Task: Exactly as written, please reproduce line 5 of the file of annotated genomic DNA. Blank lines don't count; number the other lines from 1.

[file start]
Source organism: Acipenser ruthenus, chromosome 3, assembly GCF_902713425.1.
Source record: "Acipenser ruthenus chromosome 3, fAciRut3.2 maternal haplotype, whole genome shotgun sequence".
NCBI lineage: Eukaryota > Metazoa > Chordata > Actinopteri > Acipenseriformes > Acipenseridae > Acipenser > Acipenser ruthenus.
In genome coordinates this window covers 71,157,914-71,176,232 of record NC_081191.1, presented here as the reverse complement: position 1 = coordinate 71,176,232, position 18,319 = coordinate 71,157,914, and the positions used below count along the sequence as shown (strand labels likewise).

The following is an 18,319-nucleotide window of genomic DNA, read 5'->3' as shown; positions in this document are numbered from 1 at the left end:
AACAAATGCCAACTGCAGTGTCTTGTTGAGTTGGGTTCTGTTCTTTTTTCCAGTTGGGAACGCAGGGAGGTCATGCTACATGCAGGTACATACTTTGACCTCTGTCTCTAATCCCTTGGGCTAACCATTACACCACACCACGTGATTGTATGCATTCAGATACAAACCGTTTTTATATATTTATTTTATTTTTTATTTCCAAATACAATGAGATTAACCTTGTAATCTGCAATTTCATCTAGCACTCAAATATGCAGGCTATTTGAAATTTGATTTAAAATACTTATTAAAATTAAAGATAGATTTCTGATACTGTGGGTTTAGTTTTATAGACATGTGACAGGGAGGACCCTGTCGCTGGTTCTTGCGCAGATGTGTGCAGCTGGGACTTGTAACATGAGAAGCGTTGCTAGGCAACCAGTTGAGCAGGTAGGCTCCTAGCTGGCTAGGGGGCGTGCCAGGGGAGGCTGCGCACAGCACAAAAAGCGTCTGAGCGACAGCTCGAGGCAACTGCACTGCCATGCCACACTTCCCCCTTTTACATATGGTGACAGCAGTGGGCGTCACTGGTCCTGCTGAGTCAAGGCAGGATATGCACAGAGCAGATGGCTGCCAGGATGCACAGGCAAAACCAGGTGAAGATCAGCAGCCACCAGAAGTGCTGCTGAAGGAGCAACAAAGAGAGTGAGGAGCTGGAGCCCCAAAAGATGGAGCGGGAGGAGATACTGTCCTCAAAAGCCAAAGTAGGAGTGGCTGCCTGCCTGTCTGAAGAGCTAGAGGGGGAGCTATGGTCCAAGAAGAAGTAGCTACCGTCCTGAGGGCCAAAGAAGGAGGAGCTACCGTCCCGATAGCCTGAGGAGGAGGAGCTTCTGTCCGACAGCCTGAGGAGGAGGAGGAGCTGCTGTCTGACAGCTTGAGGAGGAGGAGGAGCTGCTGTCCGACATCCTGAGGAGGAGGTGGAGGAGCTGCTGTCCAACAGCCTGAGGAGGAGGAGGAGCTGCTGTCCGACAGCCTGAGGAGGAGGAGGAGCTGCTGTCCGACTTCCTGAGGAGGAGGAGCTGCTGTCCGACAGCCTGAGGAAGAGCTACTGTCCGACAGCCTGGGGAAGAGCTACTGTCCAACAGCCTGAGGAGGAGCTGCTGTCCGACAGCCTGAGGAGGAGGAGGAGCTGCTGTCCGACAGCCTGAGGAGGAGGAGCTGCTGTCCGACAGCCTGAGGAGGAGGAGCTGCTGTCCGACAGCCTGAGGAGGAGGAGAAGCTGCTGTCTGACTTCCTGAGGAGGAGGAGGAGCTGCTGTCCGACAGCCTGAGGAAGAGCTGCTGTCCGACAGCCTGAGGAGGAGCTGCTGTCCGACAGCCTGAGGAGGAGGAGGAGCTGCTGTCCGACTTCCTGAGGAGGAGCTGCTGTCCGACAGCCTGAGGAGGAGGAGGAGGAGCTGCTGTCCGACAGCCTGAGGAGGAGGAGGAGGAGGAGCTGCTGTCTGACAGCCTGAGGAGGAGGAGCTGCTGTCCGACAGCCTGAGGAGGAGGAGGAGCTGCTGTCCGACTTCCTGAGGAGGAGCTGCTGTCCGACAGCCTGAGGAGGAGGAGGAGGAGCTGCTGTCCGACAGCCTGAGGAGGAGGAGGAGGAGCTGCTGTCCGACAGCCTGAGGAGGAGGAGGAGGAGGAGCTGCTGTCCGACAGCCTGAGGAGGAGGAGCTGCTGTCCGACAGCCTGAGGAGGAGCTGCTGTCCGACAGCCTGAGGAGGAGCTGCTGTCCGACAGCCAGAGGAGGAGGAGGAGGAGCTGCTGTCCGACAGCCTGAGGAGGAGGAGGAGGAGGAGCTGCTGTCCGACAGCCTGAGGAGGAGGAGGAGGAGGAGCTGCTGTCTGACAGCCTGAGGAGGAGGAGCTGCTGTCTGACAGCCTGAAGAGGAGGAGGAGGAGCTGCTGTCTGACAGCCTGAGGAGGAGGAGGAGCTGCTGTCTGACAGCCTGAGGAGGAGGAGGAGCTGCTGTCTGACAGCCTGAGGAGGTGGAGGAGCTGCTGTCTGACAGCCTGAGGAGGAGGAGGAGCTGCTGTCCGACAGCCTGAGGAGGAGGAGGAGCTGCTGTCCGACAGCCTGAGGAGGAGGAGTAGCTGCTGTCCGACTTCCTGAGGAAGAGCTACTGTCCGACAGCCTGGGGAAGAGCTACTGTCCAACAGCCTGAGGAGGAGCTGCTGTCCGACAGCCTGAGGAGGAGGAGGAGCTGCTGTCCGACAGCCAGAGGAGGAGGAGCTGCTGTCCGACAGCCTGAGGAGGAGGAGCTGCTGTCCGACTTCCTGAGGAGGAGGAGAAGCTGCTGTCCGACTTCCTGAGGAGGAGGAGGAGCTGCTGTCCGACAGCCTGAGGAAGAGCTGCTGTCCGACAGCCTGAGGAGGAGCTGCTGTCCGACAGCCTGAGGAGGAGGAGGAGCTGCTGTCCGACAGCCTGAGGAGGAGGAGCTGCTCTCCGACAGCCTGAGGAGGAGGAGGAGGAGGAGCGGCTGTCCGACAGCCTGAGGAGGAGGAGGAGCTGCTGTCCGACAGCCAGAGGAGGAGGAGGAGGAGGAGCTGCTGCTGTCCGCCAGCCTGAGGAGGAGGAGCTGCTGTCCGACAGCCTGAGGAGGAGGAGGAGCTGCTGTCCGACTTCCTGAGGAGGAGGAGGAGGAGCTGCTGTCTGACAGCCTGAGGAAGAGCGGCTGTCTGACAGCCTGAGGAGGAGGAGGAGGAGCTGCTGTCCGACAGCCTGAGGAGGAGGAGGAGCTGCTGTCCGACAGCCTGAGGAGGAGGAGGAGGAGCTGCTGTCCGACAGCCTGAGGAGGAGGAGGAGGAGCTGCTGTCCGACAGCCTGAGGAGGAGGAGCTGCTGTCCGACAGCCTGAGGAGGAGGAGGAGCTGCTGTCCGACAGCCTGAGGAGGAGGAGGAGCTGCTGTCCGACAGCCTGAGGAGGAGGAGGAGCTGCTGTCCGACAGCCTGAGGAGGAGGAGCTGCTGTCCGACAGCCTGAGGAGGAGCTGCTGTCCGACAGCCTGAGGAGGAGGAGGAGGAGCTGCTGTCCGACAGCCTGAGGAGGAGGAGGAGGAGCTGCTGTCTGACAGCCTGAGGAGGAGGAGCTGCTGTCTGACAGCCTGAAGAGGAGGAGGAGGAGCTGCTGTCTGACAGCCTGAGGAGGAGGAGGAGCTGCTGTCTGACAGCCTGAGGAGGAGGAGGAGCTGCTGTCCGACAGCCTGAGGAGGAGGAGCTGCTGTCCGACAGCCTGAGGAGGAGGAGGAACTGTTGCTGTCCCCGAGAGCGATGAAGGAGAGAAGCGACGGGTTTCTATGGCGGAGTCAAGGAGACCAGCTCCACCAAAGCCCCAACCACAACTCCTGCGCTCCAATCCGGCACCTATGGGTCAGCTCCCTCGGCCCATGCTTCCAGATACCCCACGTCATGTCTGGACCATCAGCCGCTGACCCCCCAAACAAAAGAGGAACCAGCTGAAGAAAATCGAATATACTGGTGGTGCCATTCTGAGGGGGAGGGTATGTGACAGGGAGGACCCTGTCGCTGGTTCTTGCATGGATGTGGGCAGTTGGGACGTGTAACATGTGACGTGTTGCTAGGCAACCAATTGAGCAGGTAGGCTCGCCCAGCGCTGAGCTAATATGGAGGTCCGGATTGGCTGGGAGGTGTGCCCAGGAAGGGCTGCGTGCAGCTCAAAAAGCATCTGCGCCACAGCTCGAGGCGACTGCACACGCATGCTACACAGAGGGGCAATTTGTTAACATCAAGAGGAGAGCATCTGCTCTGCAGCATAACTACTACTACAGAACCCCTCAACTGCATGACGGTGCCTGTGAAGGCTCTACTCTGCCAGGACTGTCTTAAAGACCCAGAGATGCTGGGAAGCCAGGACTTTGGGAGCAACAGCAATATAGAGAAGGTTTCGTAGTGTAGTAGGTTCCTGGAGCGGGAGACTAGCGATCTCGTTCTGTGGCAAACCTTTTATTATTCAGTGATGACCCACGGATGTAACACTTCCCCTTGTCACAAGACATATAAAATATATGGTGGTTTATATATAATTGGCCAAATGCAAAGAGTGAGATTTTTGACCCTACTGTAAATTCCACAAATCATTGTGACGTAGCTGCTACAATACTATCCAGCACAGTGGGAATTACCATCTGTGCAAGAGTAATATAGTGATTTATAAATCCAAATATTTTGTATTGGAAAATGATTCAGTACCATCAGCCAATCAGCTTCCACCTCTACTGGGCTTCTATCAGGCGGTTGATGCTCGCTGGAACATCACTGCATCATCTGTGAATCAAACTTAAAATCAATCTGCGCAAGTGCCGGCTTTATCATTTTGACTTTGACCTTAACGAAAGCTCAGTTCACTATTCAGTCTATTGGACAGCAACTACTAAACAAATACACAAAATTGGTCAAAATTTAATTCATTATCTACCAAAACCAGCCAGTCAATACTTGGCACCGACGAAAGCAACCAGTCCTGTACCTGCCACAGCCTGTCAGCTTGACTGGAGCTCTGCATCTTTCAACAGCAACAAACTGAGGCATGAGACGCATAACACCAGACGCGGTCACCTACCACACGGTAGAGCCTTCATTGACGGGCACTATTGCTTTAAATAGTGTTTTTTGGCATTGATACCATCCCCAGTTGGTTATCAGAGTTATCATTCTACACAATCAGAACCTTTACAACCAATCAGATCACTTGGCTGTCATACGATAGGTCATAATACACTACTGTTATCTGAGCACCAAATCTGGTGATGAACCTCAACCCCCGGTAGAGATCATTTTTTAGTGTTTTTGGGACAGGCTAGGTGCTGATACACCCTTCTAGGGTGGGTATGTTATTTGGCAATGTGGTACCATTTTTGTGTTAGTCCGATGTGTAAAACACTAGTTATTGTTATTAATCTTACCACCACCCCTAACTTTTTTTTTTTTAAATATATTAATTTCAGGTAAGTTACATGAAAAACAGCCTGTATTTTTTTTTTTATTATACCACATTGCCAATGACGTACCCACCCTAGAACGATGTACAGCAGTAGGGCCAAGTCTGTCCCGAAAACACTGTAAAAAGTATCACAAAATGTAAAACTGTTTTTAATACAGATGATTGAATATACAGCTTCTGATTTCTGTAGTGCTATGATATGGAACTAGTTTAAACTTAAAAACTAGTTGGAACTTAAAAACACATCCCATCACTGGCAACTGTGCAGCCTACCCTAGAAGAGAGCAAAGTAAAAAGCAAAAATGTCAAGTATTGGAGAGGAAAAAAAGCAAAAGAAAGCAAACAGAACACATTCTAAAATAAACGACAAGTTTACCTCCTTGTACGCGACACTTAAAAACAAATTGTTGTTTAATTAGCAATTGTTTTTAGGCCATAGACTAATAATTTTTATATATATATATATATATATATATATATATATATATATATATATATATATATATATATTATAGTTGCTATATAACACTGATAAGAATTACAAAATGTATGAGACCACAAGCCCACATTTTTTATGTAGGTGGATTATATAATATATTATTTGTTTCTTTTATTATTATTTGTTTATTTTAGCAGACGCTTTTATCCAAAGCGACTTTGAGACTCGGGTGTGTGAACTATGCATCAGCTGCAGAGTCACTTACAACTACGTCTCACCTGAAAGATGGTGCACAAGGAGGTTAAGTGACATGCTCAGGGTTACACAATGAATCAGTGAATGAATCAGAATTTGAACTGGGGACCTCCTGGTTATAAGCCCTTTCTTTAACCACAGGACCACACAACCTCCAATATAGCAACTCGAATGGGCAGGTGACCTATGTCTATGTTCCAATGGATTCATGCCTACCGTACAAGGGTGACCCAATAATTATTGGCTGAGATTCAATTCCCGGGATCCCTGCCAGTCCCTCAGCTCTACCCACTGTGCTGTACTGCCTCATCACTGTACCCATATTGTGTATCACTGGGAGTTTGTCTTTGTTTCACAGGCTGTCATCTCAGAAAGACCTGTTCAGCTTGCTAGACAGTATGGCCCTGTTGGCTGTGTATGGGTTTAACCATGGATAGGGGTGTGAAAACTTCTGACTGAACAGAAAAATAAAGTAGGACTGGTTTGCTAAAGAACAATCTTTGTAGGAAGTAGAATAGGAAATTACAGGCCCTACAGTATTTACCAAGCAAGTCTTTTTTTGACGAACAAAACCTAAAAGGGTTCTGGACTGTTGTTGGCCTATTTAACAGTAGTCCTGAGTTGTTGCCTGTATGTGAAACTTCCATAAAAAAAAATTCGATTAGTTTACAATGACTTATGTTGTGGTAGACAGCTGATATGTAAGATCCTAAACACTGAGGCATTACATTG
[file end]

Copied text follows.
The following is an 18,319-nucleotide window of genomic DNA, read 5'->3' as shown; positions in this document are numbered from 1 at the left end: